There is an observational bias and it is taken into account when you see inferences about planet frequency.
The methods to find planets are inherently biased towards finding large, close-in planets. Both the transit and doppler-based methods suffer from this bias.
The paper you reference takes into account this bias to arrive at the statistics you highlight in your question. Note however that the figure for Earth-sized planets is that 16.5% of stars have at least one such planet in an orbit with periods less than 85 days. There are no planets of any kind at all in our solar system that have periods less than 85 days. The figure quoted for Neptune-sized planets is 31% with orbital periods less than 245 days and there are no such objects in the solar system. Finally, the figure quoted for giant planets is that 5.2% of stars have a giant planet in an orbit with a period less than 418 days. Again, no such planet exists in the solar system.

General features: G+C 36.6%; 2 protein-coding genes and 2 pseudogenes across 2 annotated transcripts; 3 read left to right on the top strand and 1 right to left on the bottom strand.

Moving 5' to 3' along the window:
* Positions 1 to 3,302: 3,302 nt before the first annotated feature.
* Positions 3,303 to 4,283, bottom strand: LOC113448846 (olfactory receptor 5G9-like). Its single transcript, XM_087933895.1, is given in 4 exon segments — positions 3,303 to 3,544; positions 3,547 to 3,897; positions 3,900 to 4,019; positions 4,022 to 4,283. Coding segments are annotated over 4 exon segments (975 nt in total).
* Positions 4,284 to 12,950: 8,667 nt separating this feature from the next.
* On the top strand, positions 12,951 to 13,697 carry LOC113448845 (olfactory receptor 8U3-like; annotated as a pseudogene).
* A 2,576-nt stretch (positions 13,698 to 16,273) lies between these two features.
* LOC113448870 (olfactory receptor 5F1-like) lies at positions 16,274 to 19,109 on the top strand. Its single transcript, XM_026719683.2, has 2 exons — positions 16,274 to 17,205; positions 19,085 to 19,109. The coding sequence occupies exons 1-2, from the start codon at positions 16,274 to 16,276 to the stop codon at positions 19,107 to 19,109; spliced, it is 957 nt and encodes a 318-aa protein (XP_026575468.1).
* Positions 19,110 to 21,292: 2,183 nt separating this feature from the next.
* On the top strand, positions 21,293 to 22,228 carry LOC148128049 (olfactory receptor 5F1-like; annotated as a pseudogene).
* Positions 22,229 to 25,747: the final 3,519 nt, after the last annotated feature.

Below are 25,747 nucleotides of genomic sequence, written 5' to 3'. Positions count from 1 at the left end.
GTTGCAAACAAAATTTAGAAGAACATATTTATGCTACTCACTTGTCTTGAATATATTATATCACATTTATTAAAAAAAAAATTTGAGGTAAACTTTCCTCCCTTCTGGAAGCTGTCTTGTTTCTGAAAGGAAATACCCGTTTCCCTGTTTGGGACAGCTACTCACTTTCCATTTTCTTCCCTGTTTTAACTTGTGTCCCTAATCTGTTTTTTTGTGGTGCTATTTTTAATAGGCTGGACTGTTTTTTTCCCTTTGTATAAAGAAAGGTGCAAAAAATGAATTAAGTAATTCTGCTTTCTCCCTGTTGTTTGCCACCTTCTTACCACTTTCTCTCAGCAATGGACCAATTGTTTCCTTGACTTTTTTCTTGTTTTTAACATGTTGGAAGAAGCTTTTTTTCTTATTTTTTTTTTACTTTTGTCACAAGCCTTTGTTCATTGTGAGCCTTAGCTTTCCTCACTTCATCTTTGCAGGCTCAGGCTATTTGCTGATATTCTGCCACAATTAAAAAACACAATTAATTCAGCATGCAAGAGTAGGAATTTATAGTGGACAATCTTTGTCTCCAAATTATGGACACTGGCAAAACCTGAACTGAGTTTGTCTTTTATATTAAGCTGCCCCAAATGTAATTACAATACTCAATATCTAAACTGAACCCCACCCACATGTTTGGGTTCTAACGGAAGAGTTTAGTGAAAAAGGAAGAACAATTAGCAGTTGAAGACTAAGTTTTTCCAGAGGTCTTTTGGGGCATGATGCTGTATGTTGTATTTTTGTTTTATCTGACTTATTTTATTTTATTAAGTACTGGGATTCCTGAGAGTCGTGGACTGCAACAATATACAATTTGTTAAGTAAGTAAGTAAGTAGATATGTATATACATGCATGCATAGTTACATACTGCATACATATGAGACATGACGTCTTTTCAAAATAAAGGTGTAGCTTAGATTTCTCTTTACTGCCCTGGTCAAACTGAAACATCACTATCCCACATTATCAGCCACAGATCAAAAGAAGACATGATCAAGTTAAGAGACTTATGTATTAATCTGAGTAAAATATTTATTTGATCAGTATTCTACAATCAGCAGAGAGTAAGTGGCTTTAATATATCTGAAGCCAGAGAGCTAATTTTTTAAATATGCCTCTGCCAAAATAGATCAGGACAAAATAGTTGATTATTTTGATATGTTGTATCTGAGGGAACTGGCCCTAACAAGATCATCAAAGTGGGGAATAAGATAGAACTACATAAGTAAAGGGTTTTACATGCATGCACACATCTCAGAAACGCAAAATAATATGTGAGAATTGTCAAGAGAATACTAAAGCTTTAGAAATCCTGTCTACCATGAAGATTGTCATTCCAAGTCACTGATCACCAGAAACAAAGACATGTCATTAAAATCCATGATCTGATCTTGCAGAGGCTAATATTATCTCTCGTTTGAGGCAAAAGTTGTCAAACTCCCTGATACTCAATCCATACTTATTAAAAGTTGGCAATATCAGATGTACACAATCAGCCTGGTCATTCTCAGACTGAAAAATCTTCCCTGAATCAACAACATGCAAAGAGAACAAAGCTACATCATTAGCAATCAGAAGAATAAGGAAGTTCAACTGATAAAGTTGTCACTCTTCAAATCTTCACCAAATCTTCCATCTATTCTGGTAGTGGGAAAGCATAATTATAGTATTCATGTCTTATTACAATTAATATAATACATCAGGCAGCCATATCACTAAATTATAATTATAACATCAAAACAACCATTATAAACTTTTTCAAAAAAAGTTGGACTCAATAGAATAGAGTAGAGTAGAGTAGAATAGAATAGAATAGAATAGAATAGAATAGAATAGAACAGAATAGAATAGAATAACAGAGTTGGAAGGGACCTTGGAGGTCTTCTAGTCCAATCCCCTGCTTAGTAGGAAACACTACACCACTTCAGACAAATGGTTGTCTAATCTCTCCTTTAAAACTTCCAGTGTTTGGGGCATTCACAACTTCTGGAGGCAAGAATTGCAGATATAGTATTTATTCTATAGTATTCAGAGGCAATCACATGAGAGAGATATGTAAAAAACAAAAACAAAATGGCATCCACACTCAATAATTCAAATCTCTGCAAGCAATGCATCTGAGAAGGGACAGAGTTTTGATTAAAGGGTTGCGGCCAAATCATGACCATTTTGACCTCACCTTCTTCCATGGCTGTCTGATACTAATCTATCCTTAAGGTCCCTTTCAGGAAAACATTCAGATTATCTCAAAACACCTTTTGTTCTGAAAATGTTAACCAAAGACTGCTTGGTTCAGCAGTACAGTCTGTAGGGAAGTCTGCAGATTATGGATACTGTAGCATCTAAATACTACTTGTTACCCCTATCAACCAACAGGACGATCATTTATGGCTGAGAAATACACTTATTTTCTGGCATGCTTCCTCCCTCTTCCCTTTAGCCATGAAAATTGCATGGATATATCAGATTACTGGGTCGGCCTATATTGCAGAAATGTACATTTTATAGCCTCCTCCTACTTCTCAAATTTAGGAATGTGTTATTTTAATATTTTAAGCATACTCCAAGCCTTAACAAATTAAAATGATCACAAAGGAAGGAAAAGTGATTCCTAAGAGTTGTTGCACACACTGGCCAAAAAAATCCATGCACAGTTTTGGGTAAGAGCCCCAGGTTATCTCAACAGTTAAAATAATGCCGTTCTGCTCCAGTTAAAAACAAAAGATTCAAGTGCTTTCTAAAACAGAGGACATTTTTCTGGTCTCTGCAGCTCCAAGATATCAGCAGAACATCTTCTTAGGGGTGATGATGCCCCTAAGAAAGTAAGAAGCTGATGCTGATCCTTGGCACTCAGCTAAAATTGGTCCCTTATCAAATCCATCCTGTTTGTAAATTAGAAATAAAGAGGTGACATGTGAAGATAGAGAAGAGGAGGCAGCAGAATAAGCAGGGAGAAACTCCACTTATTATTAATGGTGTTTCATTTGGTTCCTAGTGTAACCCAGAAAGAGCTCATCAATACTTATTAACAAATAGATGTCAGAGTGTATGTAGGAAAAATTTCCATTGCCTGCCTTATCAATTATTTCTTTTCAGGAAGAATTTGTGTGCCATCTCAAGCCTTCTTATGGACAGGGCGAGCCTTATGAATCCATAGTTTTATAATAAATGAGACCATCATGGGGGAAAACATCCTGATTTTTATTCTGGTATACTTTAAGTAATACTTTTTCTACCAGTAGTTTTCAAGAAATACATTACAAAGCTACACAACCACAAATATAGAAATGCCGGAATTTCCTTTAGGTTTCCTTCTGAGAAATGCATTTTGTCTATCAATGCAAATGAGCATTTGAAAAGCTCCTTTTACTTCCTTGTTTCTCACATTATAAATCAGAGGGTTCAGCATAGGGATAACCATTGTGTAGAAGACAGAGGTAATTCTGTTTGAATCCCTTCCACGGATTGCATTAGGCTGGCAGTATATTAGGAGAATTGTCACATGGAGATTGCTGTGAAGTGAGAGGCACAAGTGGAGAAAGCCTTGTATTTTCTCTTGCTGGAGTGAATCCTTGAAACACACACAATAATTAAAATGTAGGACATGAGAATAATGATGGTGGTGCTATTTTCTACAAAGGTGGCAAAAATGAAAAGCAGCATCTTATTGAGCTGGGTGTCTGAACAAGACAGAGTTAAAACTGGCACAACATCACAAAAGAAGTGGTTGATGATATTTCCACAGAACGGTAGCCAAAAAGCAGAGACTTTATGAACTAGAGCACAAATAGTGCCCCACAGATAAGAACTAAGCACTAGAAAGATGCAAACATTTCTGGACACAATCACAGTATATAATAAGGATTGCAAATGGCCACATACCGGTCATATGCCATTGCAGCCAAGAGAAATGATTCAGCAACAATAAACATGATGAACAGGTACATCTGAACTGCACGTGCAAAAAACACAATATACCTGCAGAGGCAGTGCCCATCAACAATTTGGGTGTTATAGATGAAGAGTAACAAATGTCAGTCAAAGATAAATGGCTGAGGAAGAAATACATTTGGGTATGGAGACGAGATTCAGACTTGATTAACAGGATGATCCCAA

You are correct that it should be unlikely for giant planets to form close to their parent star and this is one of the reasons that they are rarely found there. It is widely believed that the close-in gas giant planets that are seen, have migrated inwards from a formation site further out.
That said, it is perhaps true that our solar system is a little unusual.
Whilst we do not yet know what fraction of stars have gas giants in Saturn-like orbits (because observations have not been going on long enough), some work (e.g. Rowan et al. 2015) suggests that only $\sim 3$% of Sun-like stars have an analogue of Jupiter (periods of 5-15 years and masses of 0.3-3 times that of Jupiter).